Software Development

Set Up Your Free Serverless Webhook – in Minutes!

Note: This article is several months obsolete; after all, these days, who would want to deploy a serverless webhook from Google Cloud dashboard, when you can do the same with just a few clicks – on the world’s best serverless IDE?!

Often you need to set up a HTTP/S endpoint (webhook) for accepting data posted from another application or service; such as GitHub webhooks. Here is a quick way to set one up one, without having to run, pay for, or maintain a server of your own. (And hence the term “serverless webhook”.)

We’ll stick to Google Cloud Platform; it’s quick to register if you already have a Google account (which I guess you do ;)), and is totally free. You do have to provide a credit/debit card (all cloud platforms do); but unless your endpoint receives a huge traffic, you would be completely covered by the free tier. Plus, you receive $300 free credits to try out any of the other cool Google Cloud Platform services.

Let’s assume you want a webhook that accepts POST requests on the path /webhook.

We need two main things:

  • a HTTP endpoint that accepts the data, and
  • a compute entity (Google Cloud Function) to consume and process the data

Create a new Cloud Plaform Project

If you haven’t already done so,

  • Click on the project name drop-down on the header, and then New Project.
  • Provide a name for your project (or let Google auto-generate one for you).
  • Click Create. Google will start creating your project; it could take a few seconds. You can check the status via the notification drop-down (bell icon) on the page header.
  • When the project is ready, you will be taken to the project dashboard.

Sign up for Google Cloud Functions

  • Since you are probably new to Cloud Functions, the dashboard will first ask you to enable the Cloud Functions API. (If not, you can skip the next few steps.)

If you already have a billing account configured, you can simply select it and proceed. Otherwise, add your card details here and proceed. (Repeat: this is mostly a formality, and your project would be totally free.)

  • Once your card is confirmed, you’ll end up back on the Cloud Functions dashboard.

Create a new function

  • Click Create Function. The Create Function page will open up.
  • Provide a name for your function; this will also be the pathname of the webhook URL, so I will choose webhook. You also need to select a runtime. I chose NodeJS 6.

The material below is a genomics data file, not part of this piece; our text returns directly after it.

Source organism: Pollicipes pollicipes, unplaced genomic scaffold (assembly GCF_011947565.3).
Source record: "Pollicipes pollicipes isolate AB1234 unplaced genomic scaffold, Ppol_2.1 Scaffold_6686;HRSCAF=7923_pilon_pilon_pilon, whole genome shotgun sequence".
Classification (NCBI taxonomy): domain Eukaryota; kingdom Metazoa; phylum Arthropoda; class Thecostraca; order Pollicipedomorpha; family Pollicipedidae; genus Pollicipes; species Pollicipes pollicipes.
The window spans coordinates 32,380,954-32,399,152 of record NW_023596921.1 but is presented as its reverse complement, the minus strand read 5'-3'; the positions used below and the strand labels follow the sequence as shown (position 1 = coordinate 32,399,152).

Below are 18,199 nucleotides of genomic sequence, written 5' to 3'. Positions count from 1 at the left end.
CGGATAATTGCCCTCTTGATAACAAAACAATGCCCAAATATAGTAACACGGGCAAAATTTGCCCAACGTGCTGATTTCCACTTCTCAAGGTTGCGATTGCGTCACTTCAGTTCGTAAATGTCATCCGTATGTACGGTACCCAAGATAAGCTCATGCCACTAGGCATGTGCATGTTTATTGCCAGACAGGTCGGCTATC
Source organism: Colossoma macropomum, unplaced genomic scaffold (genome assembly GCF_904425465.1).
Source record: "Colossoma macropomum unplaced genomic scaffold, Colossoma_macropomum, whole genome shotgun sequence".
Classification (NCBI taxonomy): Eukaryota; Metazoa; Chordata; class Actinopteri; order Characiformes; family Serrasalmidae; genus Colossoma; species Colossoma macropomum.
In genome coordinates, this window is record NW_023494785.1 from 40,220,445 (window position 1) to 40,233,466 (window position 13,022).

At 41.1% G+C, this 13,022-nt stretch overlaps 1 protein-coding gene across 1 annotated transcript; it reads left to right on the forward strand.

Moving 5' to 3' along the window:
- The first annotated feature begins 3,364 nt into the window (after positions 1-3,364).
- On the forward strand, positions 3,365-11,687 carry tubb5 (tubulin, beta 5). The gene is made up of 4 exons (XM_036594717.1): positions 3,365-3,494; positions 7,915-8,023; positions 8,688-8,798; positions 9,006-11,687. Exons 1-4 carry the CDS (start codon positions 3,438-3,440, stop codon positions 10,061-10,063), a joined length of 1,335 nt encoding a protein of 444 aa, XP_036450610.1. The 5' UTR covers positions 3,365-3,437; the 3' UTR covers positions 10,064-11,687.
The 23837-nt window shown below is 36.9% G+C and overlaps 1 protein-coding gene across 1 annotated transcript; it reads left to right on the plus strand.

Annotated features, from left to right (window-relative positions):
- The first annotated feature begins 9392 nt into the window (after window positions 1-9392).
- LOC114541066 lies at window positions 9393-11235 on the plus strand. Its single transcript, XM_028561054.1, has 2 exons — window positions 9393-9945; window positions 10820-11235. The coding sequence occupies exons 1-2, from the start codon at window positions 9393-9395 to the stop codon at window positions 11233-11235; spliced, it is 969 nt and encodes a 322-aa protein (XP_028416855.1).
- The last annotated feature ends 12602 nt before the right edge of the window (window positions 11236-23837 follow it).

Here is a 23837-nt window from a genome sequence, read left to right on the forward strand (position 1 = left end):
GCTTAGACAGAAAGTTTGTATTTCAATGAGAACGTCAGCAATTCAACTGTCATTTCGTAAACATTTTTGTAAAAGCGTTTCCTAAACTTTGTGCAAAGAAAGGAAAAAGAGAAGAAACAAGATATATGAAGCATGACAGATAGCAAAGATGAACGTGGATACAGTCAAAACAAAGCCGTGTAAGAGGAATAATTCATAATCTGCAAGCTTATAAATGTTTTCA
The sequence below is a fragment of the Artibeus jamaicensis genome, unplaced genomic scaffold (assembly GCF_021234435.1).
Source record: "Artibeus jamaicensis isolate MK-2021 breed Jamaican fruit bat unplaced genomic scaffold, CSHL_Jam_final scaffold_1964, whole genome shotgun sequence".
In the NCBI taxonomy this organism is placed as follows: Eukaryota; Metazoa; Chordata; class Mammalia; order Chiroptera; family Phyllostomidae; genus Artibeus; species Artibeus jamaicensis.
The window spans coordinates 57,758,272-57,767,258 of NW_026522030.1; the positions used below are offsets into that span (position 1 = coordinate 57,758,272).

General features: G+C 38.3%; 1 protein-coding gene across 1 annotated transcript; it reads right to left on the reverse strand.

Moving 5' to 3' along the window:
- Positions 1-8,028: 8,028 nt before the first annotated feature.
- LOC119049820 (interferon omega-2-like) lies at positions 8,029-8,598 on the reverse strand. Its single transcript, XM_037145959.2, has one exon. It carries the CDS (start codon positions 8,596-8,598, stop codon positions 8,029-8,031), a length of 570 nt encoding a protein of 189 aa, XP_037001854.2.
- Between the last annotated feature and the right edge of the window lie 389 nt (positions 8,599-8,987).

• Pick HTTP as the Trigger Type.

Write the code

  • Click Next. You’ll be taken to a page where you can edit the function code.
  • Now you can write the custom logic for handling the webhook request. The request will be available via the req parameter as an Express.js Request object.

After handling, you can respond via the res parameter which is an Express.js Response object:


If you want to use external (NPM) dependencies, switch to the package.json tab and define them under a dependencies entry, as usual.

Deploy it

  • When done, click Create. You’ll be taken back to the dashboard.

You’ll see your function listed in the previously-empty list, with a spinner in front. Wait till it changes to a green check mark – indicating that the function is live.

Once the function is live, your webhook is ready!

Test it

To test what you just built,

To test what you just built,

  • Open a HTTP client (e.g. Postman), and set the URL to https://<region>.<project-name><function-name> (e.g. You can also find the URL through the Trigger tab:

You can also use the built-in testing feature of the Cloud Functions dashboard to directly invoke your function with a suitable payload:

Checking the logs

If you receive an error, or would like to see any logs generated by the function, you can use the View Logs command on the ellipsis drop-down of the dashboard entry to visit the full-blown StackDriver logging dashboard.

For test invocations, the logs are displayed right below the Output pane:

What’s next?

This was quick and easy; but it could become a headache to switch between dashboards and manually upload code bundles whenever there’s a change to your handler logic.

Using a proper deployment tool would save you time, and also allow you to keep your cloud resources grouped together. For example, you may need to incorporate a Cloud Storage bucket or a Pub/Sub topic into your logic; in that case it would be quite easy to deploy them automatically as one unit, instead of manually doing each via the different dashboards.

And in case you didn’t know, that tool is already here: create function, write code, add dependencies; and save, build and deploy with one button click!

Published on Java Code Geeks with permission by Janaka Bandara, partner at our JCG program. See the original article here: Set Up Your Free Serverless Webhook – in Minutes!

Opinions expressed by Java Code Geeks contributors are their own.

Janaka Bandara

A budding software engineer in the enterprise integration space, and a simplistic guy who likes to learn, appreciate, help, share, and enjoy life
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